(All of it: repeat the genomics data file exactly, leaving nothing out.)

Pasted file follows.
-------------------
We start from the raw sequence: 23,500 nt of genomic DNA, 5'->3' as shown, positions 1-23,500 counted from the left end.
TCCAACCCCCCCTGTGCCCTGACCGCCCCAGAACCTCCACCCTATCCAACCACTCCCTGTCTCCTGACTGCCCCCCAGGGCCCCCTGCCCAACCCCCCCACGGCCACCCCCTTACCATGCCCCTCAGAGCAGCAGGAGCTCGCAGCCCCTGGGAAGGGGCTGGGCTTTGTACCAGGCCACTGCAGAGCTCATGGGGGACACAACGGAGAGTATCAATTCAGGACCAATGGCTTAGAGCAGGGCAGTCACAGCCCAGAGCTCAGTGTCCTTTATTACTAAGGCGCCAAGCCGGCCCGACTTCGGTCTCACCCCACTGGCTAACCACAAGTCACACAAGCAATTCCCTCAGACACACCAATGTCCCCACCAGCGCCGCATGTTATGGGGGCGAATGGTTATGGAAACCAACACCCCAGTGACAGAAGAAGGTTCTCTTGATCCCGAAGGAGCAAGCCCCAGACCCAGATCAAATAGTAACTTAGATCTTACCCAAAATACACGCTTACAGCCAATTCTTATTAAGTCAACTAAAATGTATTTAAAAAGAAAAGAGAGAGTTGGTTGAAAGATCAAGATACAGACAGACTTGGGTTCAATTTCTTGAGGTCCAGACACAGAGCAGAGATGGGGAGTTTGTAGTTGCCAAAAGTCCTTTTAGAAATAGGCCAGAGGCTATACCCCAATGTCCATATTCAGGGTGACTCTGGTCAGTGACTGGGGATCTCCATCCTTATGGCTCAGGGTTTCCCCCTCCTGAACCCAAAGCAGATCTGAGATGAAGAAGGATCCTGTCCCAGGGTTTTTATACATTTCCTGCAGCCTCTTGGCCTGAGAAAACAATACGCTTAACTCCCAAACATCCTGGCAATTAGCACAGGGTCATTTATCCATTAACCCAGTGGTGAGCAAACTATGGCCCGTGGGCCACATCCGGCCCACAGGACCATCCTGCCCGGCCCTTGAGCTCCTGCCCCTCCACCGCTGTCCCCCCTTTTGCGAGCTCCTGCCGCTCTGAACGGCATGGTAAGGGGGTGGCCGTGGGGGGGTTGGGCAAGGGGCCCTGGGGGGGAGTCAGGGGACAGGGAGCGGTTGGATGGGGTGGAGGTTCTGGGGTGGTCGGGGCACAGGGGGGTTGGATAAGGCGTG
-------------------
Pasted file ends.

We start from the raw sequence: 23,500 nt of genomic DNA, 5'->3' as shown, positions 1-23,500 counted from the left end.
TCCAACCCCCCCTGTGCCCTGACCGCCCCAGAACCTCCACCCTATCCAACCACTCCCTGTCTCCTGACTGCCCCCCAGGGCCCCCTGCCCAACCCCCCCACGGCCACCCCCTTACCATGCCCCTCAGAGCAGCAGGAGCTCGCAGCCCCTGGGAAGGGGCTGGGCTTTGTACCAGGCCACTGCAGAGCTCATGGGGGACACAACGGAGAGTATCAATTCAGGACCAATGGCTTAGAGCAGGGCAGTCACAGCCCAGAGCTCAGTGTCCTTTATTACTAAGGCGCCAAGCCGGCCCGACTTCGGTCTCACCCCACTGGCTAACCACAAGTCACACAAGCAATTCCCTCAGACACACCAATGTCCCCACCAGCGCCGCATGTTATGGGGGCGAATGGTTATGGAAACCAACACCCCAGTGACAGAAGAAGGTTCTCTTGATCCCGAAGGAGCAAGCCCCAGACCCAGATCAAATAGTAACTTAGATCTTACCCAAAATACACGCTTACAGCCAATTCTTATTAAGTCAACTAAAATGTATTTAAAAAGAAAAGAGAGAGTTGGTTGAAAGATCAAGATACAGACAGACTTGGGTTCAATTTCTTGAGGTCCAGACACAGAGCAGAGATGGGGAGTTTGTAGTTGCCAAAAGTCCTTTTAGAAATAGGCCAGAGGCTATACCCCAATGTCCATATTCAGGGTGACTCTGGTCAGTGACTGGGGATCTCCATCCTTATGGCTCAGGGTTTCCCCCTCCTGAACCCAAAGCAGATCTGAGATGAAGAAGGATCCTGTCCCAGGGTTTTTATACATTTCCTGCAGCCTCTTGGCCTGAGAAAACAATACGCTTAACTCCCAAACATCCTGGCAATTAGCACAGGGTCATTTATCCATTAACCCAGTGGTGAGCAAACTATGGCCCGTGGGCCACATCCGGCCCACAGGACCATCCTGCCCGGCCCTTGAGCTCCTGCCCCTCCACCGCTGTCCCCCCTTTTGCGAGCTCCTGCCGCTCTGAACGGCATGGTAAGGGGGTGGCCGTGGGGGGGTTGGGCAAGGGGCCCTGGGGGGGAGTCAGGGGACAGGGAGCGGTTGGATGGGGTGGAGGTTCTGGGGTGGTCGGGGCACAGGGGGGTTGGATAAGGCGTG